Bleeding at the injection site is rare and may cause local and upper eyelid ecchymosis. Proper delicate injection avoiding blood vessels may control bleeding. Immediate compression is advisable in these cases. Infection is very rare due to the rich blood supply at this area. Local pain and discomfort during injection is probably the result of touching the periosteum with the needle.
Edema after injection is quite common and should be explained to the patient. Surface irregularities result from irregular placement of
the fillers. Asymmetry can be corrected with complementary injections of fillers.
The most feared complication is migration of the filler down to the upper eyelid. This can be avoided by using the proper technique and injecting only small quantities of the required product. Other complications, such as those found in association with surgical procedures (e.g., numbness, paresis, scars, alopecia, and nerve damage) do not occur as a result of treatment with fillers.
Fillers injected into the eyebrow may be nicely combined with BoNT-A in the upper part of the face. This will improve the eyebrow position, especially in its upper lateral part. Care should be taken to avoid migration down to the skin of the upper eyelid.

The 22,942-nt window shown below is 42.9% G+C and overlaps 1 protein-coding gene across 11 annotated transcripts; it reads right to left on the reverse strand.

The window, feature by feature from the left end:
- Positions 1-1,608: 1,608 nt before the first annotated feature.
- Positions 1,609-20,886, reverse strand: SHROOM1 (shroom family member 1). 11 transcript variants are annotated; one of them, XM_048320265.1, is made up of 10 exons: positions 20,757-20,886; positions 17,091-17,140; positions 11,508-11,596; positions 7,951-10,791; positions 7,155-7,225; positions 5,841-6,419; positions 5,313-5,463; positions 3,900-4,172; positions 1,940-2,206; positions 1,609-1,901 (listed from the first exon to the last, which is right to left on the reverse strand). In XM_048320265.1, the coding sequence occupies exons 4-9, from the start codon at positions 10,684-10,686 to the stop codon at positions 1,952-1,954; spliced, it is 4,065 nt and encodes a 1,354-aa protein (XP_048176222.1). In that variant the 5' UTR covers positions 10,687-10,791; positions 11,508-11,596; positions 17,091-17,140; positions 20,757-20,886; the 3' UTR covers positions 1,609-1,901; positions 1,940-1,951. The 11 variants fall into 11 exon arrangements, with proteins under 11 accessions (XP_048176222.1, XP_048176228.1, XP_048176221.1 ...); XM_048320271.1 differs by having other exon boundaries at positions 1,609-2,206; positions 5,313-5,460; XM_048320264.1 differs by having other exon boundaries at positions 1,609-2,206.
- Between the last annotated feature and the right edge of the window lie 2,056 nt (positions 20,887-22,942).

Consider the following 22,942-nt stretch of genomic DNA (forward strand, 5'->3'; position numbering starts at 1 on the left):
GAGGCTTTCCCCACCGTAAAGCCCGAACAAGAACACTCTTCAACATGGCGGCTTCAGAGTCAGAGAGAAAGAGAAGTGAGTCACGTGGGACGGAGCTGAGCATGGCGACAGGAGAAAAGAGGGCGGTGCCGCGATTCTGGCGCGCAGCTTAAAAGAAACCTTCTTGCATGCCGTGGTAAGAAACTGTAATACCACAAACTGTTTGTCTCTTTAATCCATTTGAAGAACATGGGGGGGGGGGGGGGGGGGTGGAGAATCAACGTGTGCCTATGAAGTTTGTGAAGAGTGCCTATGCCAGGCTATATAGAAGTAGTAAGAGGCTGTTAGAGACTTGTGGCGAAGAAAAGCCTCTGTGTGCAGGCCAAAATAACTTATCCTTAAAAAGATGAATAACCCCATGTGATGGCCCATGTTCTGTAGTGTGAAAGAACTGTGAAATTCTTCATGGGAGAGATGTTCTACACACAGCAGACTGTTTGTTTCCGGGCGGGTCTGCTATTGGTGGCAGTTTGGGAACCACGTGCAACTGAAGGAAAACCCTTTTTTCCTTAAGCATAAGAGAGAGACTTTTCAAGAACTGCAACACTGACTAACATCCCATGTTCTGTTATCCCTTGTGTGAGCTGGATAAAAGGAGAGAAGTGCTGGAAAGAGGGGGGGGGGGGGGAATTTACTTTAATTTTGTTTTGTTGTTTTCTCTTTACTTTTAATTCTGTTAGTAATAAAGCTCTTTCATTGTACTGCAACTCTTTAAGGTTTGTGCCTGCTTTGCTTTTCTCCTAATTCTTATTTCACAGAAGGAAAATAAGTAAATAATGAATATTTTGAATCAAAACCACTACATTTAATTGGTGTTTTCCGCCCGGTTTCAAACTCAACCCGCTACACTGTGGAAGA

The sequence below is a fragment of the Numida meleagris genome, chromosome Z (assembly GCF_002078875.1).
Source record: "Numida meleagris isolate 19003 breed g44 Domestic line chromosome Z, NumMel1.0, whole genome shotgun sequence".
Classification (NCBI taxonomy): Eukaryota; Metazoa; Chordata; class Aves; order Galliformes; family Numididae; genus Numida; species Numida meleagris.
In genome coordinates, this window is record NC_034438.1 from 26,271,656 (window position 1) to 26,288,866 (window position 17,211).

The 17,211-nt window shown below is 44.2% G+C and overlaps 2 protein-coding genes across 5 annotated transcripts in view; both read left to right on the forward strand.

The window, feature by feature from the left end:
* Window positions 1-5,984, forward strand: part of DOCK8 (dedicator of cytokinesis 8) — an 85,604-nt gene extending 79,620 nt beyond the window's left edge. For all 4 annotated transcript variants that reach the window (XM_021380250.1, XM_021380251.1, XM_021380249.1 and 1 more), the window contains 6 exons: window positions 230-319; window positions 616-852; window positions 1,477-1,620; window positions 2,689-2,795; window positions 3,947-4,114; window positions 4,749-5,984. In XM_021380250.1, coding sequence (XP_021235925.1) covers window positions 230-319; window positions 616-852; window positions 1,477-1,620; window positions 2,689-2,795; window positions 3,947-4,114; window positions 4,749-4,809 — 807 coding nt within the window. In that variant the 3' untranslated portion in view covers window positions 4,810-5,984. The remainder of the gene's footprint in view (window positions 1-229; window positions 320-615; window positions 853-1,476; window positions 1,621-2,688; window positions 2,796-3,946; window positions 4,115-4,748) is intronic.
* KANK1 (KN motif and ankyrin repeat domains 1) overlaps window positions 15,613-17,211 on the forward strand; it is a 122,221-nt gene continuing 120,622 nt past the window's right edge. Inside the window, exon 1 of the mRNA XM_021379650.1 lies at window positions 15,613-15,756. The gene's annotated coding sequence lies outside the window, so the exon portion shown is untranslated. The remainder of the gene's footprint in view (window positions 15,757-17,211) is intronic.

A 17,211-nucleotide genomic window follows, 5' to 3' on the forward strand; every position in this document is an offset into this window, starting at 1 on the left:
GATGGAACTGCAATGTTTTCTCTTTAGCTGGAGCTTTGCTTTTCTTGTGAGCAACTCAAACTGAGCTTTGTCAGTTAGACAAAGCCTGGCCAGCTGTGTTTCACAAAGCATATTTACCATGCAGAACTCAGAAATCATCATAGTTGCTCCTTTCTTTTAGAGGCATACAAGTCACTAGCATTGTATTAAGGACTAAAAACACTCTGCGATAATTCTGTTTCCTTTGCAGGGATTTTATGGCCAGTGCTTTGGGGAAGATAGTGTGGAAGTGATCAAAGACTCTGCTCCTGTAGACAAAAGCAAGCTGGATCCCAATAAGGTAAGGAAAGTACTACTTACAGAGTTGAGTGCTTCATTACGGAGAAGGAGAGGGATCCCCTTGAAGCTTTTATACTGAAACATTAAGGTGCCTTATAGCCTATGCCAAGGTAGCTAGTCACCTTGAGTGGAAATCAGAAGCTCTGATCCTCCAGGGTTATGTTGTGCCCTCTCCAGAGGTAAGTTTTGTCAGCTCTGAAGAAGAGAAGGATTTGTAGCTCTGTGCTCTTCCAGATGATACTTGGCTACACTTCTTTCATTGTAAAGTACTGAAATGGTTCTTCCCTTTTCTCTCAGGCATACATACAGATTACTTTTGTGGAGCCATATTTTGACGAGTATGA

atrophy of the underlying fatty tissue combined with deficient bone structure at the zygoma level may produce excessive deep folds and wrinkles in the midface. One of the main goals of aesthetic medicine is to balance the proportions of the facial features. During a patient's aesthetic evaluation, the cranial bones and the overlying soft tissue elements should be carefully analyzed for symmetry, equality of proportions, and the relationship between the aesthetic units.
Fillers may be an important tool for correcting mild asymmetries and for promoting augmentation in the cheeks and cheekbones. However, severe asymmetries and disproportions should be treated surgically. Soft tissue advancement is not an easy task even when surgical procedures are undertaken. For example, if the base of the nose advances 4 mm per 7 mm of maxillary advancement, the nasal tip advances only 2 mm (Frei-hofer 1976). Injectable fillers may also be useful as a pretreatment before surgery during the planning phase and as an option for correcting minor defects after surgery.
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